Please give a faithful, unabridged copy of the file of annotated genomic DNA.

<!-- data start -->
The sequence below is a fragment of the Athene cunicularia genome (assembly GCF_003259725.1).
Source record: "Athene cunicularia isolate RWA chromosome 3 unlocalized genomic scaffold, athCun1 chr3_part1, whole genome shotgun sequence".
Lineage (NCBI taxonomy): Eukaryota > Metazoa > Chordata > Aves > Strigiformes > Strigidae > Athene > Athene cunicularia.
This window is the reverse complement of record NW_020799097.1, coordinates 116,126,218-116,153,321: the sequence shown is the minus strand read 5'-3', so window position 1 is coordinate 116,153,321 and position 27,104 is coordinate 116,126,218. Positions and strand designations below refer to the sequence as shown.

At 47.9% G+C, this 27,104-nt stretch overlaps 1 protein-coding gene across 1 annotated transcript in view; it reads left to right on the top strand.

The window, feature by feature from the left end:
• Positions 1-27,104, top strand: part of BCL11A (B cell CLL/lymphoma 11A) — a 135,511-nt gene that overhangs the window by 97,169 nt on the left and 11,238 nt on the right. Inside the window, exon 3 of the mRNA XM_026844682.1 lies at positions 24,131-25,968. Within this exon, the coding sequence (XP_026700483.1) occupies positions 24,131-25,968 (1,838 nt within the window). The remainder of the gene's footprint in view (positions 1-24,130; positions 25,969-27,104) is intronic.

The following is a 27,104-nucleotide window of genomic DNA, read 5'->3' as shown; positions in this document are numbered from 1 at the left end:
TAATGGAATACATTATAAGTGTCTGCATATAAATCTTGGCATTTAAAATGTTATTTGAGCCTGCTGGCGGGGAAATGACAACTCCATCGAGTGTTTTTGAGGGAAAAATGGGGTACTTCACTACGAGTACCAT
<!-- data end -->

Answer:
The sequence below is a fragment of the Athene cunicularia genome (assembly GCF_003259725.1).
Source record: "Athene cunicularia isolate RWA chromosome 3 unlocalized genomic scaffold, athCun1 chr3_part1, whole genome shotgun sequence".
Lineage (NCBI taxonomy): Eukaryota > Metazoa > Chordata > Aves > Strigiformes > Strigidae > Athene > Athene cunicularia.
This window is the reverse complement of record NW_020799097.1, coordinates 116,126,218-116,153,321: the sequence shown is the minus strand read 5'-3', so window position 1 is coordinate 116,153,321 and position 27,104 is coordinate 116,126,218. Positions and strand designations below refer to the sequence as shown.

At 47.9% G+C, this 27,104-nt stretch overlaps 1 protein-coding gene across 1 annotated transcript in view; it reads left to right on the top strand.

The window, feature by feature from the left end:
• Positions 1-27,104, top strand: part of BCL11A (B cell CLL/lymphoma 11A) — a 135,511-nt gene that overhangs the window by 97,169 nt on the left and 11,238 nt on the right. Inside the window, exon 3 of the mRNA XM_026844682.1 lies at positions 24,131-25,968. Within this exon, the coding sequence (XP_026700483.1) occupies positions 24,131-25,968 (1,838 nt within the window). The remainder of the gene's footprint in view (positions 1-24,130; positions 25,969-27,104) is intronic.

The following is a 27,104-nucleotide window of genomic DNA, read 5'->3' as shown; positions in this document are numbered from 1 at the left end:
TAATGGAATACATTATAAGTGTCTGCATATAAATCTTGGCATTTAAAATGTTATTTGAGCCTGCTGGCGGGGAAATGACAACTCCATCGAGTGTTTTTGAGGGAAAAATGGGGTACTTCACTACGAGTACCAT